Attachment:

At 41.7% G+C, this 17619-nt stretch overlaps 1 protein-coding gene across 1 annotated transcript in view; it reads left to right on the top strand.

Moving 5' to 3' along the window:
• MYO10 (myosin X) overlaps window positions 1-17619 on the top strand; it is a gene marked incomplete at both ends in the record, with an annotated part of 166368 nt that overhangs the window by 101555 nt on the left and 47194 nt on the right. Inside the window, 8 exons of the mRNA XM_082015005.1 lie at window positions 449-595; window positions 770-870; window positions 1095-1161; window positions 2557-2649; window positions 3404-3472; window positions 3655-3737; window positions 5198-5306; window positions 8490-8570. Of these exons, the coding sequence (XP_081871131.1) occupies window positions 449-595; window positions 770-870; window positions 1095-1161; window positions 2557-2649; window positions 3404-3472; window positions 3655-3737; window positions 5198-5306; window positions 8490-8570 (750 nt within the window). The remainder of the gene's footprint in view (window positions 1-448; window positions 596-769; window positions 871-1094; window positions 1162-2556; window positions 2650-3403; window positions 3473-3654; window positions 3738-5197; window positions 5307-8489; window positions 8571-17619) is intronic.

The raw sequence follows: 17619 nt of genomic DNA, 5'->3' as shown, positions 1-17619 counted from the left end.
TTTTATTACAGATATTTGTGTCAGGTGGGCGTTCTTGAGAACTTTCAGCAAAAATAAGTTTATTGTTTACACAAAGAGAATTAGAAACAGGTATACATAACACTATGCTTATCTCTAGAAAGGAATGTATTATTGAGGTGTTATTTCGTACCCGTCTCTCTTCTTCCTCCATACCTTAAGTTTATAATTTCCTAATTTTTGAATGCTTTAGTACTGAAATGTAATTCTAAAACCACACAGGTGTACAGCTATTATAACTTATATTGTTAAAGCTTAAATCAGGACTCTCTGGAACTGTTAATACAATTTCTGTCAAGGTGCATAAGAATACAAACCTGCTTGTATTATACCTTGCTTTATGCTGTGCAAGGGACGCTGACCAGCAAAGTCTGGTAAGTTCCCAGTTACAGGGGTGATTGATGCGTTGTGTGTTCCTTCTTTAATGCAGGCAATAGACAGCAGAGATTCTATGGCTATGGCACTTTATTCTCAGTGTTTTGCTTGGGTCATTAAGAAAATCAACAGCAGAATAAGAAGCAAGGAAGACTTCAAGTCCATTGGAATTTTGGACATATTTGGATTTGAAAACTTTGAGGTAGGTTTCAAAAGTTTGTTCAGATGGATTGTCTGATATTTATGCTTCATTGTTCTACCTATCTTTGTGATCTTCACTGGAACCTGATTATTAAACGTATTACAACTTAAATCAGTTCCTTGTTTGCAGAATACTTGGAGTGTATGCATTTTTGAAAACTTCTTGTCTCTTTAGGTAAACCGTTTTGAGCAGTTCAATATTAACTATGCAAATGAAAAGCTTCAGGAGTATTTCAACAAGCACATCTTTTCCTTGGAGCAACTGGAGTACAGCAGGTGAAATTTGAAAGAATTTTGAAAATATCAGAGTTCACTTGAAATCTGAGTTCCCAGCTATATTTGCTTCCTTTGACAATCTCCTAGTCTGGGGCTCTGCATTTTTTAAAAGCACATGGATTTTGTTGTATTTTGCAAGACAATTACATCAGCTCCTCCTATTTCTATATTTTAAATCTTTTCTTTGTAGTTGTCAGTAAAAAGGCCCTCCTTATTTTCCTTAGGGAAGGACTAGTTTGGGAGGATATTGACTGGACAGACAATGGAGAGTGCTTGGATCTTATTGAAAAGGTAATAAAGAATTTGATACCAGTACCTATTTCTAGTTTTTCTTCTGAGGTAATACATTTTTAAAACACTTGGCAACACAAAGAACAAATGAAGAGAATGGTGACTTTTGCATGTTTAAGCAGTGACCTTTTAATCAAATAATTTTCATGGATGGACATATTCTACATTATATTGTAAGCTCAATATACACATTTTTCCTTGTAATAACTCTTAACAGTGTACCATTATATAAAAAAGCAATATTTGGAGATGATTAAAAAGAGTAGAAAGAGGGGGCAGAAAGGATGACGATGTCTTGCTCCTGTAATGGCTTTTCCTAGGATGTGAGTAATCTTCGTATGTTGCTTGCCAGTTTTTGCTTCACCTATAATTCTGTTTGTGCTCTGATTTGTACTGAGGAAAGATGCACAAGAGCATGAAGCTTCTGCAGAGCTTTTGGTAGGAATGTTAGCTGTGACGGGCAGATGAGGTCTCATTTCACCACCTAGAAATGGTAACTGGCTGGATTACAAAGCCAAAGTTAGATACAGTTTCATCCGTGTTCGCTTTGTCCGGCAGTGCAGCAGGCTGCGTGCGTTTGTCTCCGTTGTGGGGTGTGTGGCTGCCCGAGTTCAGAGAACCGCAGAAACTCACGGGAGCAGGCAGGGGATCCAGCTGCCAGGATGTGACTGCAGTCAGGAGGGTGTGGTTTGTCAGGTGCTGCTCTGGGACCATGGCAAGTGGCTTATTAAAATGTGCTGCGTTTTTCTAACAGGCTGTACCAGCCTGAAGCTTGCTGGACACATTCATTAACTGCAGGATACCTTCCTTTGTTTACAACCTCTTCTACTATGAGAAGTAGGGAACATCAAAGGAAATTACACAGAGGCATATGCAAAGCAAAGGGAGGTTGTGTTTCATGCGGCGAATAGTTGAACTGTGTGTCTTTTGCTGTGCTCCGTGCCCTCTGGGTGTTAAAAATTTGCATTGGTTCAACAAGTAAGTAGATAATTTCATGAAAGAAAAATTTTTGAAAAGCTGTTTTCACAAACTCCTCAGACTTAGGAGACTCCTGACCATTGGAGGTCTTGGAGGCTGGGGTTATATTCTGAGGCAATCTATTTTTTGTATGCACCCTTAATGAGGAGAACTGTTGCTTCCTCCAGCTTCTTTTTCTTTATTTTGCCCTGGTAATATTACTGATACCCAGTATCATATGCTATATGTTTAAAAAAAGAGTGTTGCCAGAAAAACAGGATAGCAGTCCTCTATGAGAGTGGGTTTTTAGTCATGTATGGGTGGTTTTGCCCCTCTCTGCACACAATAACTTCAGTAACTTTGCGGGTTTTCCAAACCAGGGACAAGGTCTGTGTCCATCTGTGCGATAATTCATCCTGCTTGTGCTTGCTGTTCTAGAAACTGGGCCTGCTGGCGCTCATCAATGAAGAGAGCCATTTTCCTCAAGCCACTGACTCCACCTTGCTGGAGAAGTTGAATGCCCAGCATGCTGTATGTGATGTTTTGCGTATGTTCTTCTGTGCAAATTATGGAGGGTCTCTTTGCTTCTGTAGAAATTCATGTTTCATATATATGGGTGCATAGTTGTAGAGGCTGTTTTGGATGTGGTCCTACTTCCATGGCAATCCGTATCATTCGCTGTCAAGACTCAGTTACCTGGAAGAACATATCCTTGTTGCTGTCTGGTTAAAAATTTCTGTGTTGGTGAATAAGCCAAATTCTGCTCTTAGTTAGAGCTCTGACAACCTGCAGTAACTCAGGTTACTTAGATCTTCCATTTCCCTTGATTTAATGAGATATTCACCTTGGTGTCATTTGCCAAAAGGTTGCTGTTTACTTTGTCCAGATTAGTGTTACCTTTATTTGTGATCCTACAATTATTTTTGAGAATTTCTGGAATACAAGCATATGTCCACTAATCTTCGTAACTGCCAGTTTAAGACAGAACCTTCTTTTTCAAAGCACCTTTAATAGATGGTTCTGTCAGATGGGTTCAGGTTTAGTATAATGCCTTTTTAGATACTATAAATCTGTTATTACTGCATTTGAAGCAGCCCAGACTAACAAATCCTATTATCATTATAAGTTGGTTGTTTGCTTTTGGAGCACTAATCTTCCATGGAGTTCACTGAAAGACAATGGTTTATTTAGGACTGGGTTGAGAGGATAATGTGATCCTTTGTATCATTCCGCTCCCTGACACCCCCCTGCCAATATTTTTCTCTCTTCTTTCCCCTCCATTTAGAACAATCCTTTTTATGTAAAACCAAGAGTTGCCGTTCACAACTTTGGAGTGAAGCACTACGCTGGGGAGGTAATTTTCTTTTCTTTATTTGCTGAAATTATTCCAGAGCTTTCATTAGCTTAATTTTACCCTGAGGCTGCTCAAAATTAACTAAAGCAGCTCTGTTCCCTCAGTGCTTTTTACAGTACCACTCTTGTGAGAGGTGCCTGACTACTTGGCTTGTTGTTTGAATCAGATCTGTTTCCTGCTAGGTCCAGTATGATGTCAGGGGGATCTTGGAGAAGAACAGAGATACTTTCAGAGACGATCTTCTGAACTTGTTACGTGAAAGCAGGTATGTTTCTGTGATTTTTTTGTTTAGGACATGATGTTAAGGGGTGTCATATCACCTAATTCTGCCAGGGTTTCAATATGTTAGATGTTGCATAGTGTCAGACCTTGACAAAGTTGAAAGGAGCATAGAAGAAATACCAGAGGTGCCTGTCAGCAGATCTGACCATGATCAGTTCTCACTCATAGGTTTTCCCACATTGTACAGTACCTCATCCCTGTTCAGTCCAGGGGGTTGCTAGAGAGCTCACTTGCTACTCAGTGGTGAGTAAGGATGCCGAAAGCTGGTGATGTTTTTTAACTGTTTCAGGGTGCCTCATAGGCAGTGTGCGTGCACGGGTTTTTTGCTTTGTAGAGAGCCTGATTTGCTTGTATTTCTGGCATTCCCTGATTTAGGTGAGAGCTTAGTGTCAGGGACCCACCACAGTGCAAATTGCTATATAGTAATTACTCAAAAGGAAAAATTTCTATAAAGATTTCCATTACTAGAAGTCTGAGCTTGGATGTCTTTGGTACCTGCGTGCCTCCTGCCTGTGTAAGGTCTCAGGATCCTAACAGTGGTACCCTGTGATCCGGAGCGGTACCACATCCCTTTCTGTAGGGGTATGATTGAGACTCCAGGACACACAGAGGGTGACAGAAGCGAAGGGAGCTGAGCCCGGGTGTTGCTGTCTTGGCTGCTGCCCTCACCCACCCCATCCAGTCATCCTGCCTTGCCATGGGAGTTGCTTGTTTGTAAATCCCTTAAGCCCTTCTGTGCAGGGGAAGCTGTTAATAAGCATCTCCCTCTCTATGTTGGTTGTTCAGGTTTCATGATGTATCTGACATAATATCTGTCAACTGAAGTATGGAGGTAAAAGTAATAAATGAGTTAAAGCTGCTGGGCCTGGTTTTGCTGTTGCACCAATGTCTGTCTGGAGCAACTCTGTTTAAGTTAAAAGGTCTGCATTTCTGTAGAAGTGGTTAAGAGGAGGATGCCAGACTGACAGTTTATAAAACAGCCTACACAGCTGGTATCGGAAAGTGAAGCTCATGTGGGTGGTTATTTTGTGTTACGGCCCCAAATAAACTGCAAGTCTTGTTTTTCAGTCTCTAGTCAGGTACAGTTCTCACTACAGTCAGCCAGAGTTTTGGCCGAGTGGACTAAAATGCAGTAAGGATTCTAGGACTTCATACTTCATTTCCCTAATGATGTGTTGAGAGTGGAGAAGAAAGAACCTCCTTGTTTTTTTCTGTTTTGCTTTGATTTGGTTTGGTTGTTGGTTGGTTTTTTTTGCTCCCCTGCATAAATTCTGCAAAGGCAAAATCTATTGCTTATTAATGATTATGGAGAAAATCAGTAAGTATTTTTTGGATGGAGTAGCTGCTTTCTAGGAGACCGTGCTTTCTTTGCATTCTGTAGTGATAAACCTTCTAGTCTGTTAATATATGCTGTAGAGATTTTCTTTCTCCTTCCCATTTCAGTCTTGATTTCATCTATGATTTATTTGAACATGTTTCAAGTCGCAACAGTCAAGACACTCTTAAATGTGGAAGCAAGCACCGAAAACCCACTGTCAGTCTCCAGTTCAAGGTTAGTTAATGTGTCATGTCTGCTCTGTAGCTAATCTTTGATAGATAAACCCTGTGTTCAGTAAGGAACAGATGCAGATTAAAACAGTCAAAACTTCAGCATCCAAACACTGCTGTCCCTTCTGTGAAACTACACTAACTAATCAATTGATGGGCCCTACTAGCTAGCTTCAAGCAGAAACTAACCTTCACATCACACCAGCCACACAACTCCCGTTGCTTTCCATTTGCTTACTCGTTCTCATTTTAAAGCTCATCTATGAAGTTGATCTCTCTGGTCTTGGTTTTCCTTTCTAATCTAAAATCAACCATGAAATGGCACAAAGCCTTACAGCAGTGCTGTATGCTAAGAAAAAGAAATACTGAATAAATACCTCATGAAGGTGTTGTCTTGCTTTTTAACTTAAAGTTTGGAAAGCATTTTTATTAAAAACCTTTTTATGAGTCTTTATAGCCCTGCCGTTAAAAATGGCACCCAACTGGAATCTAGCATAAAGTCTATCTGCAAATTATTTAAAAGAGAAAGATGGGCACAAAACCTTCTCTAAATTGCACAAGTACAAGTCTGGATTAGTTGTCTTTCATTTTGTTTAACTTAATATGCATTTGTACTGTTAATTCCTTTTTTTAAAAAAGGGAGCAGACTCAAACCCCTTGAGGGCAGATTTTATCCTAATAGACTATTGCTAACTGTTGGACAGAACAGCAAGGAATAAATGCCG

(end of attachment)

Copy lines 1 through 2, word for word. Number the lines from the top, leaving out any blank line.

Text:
At 41.7% G+C, this 17619-nt stretch overlaps 1 protein-coding gene across 1 annotated transcript in view; it reads left to right on the top strand.

Moving 5' to 3' along the window: